Announcing the Nominees for the First Seven Cranky Network Awards

Cranky Network Awards

Time flies, doesn’t it? We are now just about one month away from the 2022 Cranky Network Awards presented by Ontario International Airport on February 24, streaming live from the University Club in Pasadena, California at 6:30pm PT/9:30pm ET for those who aren’t fortunate enough to join us in person. With the awards creeping up quickly, it’s time to announce nominees for the best in airline network planning in the US and Canada.

This year, we have 14 categories, and we’ll start by announcing the nominees for the first seven. You can watch the short video announcing the nominees below.

If you really just don’t like videos, here’s the line-up in writing.

Sexiest New Route – Short-Haul

  • Orange County – Aspen on United
  • Austin – Liberia on American
  • Seattle – Belize on Alaska
  • Vancouver – Hollywood/Burbank on Flair
  • Santa Barbara – Las Vegas on Southwest

Sexiest New Route – Long-Haul

  • Newark – Palm de Mallorca on United
  • New York/JFK – Doha on American
  • Boston – Athens on Delta
  • San Francisco – Ho Chi Minh City on Vietnam Airlines
  • Seattle – Helsinki on Finnair

Butterfly Effect Award

Southwest will be presented this award for its move into Hawai’i from Las Vegas and Phoenix. This seemingly small route move opened up significant connecting opportunities through the Southwest network.

Calculated Risk Award

Awarded to the airline stretching to take a justifiable risk, knowing that it may very well pay off.

  • Avelo’s Burbank Focus City
  • Newark – Bergen on United
  • St Louis – Frankfurt on Lufthansa
  • San Francisco – Ho Chi Minh City on Vietnam Airlines
  • JetBlue to London

Most Clever Flight Number

  • JetBlue 007 London/Heathrow – New York/JFK
  • Flair 806 Waterloo – Deer Lake
  • United 525 Washington/Dulles – Amman
  • United 510 Newark – Rome/Fiumicino
  • Alaska 777 Reno – Seattle

Some of these are easy to understand why they’re nominated, but others are more subtle. Stay tuned to the awards to learn what each means.

Rock Star Reception

Awarded to the airline that receive the most excited reception upon entering a new city.

  • Southwest in Eugene
  • JetBlue in Boise
  • Avelo in New Haven
  • Breeze in Charleston
  • Breeze in Tampa

Straight and Level Award

Delta will be presented this award for keeping the most steady and predictable schedule during 2021. This award is special this year due to the unique circumstances of the pandemic which make it that much harder and more impressive to see an airline keep schedule integrity.

That’s it for this week’s announcement. Remember, tune in at 6:30pm PT/9:30pm ET on February 24 to see who wins. And come back here next week to see the final seven nominees.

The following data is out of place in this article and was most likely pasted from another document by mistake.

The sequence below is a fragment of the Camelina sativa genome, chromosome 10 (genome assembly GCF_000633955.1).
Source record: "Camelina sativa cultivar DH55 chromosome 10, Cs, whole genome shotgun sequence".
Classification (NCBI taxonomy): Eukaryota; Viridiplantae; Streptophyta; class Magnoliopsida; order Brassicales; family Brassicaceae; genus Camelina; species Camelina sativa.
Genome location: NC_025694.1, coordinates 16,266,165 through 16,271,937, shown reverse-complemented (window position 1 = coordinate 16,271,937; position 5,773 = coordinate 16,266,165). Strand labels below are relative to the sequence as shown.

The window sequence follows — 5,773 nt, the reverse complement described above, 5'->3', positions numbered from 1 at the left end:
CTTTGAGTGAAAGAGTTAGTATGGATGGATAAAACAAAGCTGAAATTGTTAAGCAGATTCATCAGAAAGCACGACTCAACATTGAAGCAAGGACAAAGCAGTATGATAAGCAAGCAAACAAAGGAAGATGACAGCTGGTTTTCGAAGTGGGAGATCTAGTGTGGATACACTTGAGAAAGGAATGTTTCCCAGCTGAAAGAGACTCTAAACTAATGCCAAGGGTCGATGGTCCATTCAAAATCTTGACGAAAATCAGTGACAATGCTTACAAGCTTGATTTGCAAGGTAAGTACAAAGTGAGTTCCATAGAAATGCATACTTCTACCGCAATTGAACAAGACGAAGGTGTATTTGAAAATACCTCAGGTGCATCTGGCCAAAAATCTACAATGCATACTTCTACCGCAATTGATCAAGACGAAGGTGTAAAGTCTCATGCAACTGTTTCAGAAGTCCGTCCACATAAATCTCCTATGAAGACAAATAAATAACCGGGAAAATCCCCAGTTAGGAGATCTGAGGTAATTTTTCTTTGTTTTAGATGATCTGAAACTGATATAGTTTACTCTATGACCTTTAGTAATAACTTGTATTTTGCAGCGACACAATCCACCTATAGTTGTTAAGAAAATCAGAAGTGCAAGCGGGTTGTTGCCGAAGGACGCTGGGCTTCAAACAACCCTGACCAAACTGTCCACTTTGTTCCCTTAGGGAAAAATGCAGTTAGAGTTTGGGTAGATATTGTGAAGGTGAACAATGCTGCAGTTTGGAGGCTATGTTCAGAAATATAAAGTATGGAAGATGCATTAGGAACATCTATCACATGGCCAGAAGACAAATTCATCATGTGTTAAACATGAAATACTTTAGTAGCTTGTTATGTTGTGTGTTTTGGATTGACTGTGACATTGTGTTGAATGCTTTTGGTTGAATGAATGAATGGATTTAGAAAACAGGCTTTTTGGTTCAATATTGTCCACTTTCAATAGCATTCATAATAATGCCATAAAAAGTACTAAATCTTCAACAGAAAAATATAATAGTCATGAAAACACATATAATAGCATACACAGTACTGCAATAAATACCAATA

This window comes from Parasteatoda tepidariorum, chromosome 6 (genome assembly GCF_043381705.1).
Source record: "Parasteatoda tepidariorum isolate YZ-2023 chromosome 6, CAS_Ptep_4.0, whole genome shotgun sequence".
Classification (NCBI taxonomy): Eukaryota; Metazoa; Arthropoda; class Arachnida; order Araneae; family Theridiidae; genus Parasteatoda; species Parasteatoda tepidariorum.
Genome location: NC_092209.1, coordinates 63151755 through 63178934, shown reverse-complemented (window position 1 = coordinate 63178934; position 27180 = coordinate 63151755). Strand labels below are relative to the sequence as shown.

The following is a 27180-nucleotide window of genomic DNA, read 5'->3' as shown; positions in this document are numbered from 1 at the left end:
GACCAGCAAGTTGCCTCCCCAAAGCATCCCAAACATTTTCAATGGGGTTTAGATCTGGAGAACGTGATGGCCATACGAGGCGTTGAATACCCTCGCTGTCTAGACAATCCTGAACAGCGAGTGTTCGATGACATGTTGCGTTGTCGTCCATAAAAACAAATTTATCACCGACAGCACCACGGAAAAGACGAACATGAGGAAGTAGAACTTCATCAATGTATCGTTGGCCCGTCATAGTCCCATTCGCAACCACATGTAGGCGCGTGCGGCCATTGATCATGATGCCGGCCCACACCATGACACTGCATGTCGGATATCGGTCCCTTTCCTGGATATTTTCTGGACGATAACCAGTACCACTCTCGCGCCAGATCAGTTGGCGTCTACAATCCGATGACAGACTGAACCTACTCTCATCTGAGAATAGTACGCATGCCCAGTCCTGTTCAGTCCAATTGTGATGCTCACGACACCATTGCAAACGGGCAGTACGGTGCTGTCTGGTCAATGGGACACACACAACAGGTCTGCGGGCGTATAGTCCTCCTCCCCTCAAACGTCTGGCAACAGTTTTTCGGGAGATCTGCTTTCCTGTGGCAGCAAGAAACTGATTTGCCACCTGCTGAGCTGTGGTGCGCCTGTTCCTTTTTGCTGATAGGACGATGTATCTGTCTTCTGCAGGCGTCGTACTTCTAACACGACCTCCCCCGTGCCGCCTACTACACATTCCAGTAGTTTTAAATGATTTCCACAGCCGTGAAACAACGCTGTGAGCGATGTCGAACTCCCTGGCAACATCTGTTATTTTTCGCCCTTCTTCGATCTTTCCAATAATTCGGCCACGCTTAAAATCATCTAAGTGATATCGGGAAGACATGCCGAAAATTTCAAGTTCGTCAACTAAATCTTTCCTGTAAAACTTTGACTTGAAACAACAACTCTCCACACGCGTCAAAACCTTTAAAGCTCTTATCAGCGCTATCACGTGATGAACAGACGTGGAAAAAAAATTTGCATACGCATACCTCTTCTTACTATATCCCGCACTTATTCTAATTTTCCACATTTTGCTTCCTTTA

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8 comments on “Announcing the Nominees for the First Seven Cranky Network Awards

  1. CHS homer here, so I say this with very strong bias, but Breeze does NOT deserve an award for its CHS rollout. 8 months later, I’m still stunned at how weak it was. Its a growing market desperate for air service that doesn’t connect through ATL (there was a joke here in the 90s that even if you die in Charleston and go to Heaven, you’d still have to connect in Atlanta or Charlotte on your way there).

    Well guess what? Breeze gave the people what they wanted! …they just didn’t tell anyone about it. I was actually at the airport the day of their first flight and walked by the gate where their first flight was landing. I’d say it had about as much excitement as my neighborhood HOA meeting and thousands of passers-by had no clue why there was a small Airport Authority board meeting going on at gate A2. There was also shockingly little paid advertising in the area, and at the airport itself, for the first 4-6 months (although this has finally started to change… slightly).

    Anyway. Don’t give them an award for that, but DO throw Alaska’s SEA-CHS flight 787 into contention for best flight number ;)

  2. I wold think that SFO – SGN would be a pretty safe bet for VN. There are a lot of Vietnamese people in the Bay Area (especially San Jose). I guess we’ll see. I also like how the airport abbreviation is still for Saigon as opposed to its current name.

    1. Getting your IATA code changed, even if your city name is changed, seems to be pretty much impossible – besides SGN, Mumbai’s is still BOM.

      On a smaller, domestic scale, Fresno has tried to get its code changed from FAT to FYI (Fresno Yosemite International) for marketing reasons, with no results.

      I’m sure there have been changes in the past. Harare springs to mind, it’s HRE now but the city was called Salisbury at the time it was built in 1957, so I’d imagine it was something else originally. In recent times the only major airport I can think of that has had an IATA code change is Baghdad – it was SDA for “Saddam”, now it’s BGW.

      1. IST (Istanbul Ataturk) changed to ISL. New airport replacing Ataturk is IST. ISL is now freight.

          1. One of my favorite pieces of airport code trivia is that when Sioux City petitioned the FAA to change its airport code from SUX, one of the options the FAA offered them was GAY (not kidding).

            While accepting that code would have made for newspaper headline that a pre-teen boy would find hilarious (“SUX to be GAY”), the airport chose instead to embrace SUX, and the airport code is now featured on merchandise and slogans used to promote the area.

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